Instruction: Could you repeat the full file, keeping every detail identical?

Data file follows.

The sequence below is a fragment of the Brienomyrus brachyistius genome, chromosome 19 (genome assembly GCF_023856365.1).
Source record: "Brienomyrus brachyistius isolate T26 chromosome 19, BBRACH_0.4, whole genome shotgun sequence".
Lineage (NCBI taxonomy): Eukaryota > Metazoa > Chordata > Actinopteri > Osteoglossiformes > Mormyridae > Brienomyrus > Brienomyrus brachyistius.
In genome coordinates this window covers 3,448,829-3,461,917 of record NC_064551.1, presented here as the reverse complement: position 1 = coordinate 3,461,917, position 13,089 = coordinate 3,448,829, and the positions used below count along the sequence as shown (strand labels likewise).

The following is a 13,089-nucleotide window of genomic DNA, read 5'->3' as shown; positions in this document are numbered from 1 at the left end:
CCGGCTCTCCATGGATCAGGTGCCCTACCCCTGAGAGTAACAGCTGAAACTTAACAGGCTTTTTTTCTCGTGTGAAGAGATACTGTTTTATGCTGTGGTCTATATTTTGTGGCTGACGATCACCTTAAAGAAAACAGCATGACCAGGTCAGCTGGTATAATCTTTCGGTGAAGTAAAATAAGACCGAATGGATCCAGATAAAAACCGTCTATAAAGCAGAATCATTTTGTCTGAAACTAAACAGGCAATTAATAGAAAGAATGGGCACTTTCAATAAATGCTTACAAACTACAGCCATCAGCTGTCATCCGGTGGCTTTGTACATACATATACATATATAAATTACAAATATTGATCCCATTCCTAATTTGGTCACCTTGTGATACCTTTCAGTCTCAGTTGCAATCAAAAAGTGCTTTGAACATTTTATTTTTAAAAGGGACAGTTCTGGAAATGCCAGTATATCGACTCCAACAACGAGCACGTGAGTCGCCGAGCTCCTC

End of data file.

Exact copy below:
The sequence below is a fragment of the Brienomyrus brachyistius genome, chromosome 19 (genome assembly GCF_023856365.1).
Source record: "Brienomyrus brachyistius isolate T26 chromosome 19, BBRACH_0.4, whole genome shotgun sequence".
Lineage (NCBI taxonomy): Eukaryota > Metazoa > Chordata > Actinopteri > Osteoglossiformes > Mormyridae > Brienomyrus > Brienomyrus brachyistius.
In genome coordinates this window covers 3,448,829-3,461,917 of record NC_064551.1, presented here as the reverse complement: position 1 = coordinate 3,461,917, position 13,089 = coordinate 3,448,829, and the positions used below count along the sequence as shown (strand labels likewise).

The following is a 13,089-nucleotide window of genomic DNA, read 5'->3' as shown; positions in this document are numbered from 1 at the left end:
CCGGCTCTCCATGGATCAGGTGCCCTACCCCTGAGAGTAACAGCTGAAACTTAACAGGCTTTTTTTCTCGTGTGAAGAGATACTGTTTTATGCTGTGGTCTATATTTTGTGGCTGACGATCACCTTAAAGAAAACAGCATGACCAGGTCAGCTGGTATAATCTTTCGGTGAAGTAAAATAAGACCGAATGGATCCAGATAAAAACCGTCTATAAAGCAGAATCATTTTGTCTGAAACTAAACAGGCAATTAATAGAAAGAATGGGCACTTTCAATAAATGCTTACAAACTACAGCCATCAGCTGTCATCCGGTGGCTTTGTACATACATATACATATATAAATTACAAATATTGATCCCATTCCTAATTTGGTCACCTTGTGATACCTTTCAGTCTCAGTTGCAATCAAAAAGTGCTTTGAACATTTTATTTTTAAAAGGGACAGTTCTGGAAATGCCAGTATATCGACTCCAACAACGAGCACGTGAGTCGCCGAGCTCCTC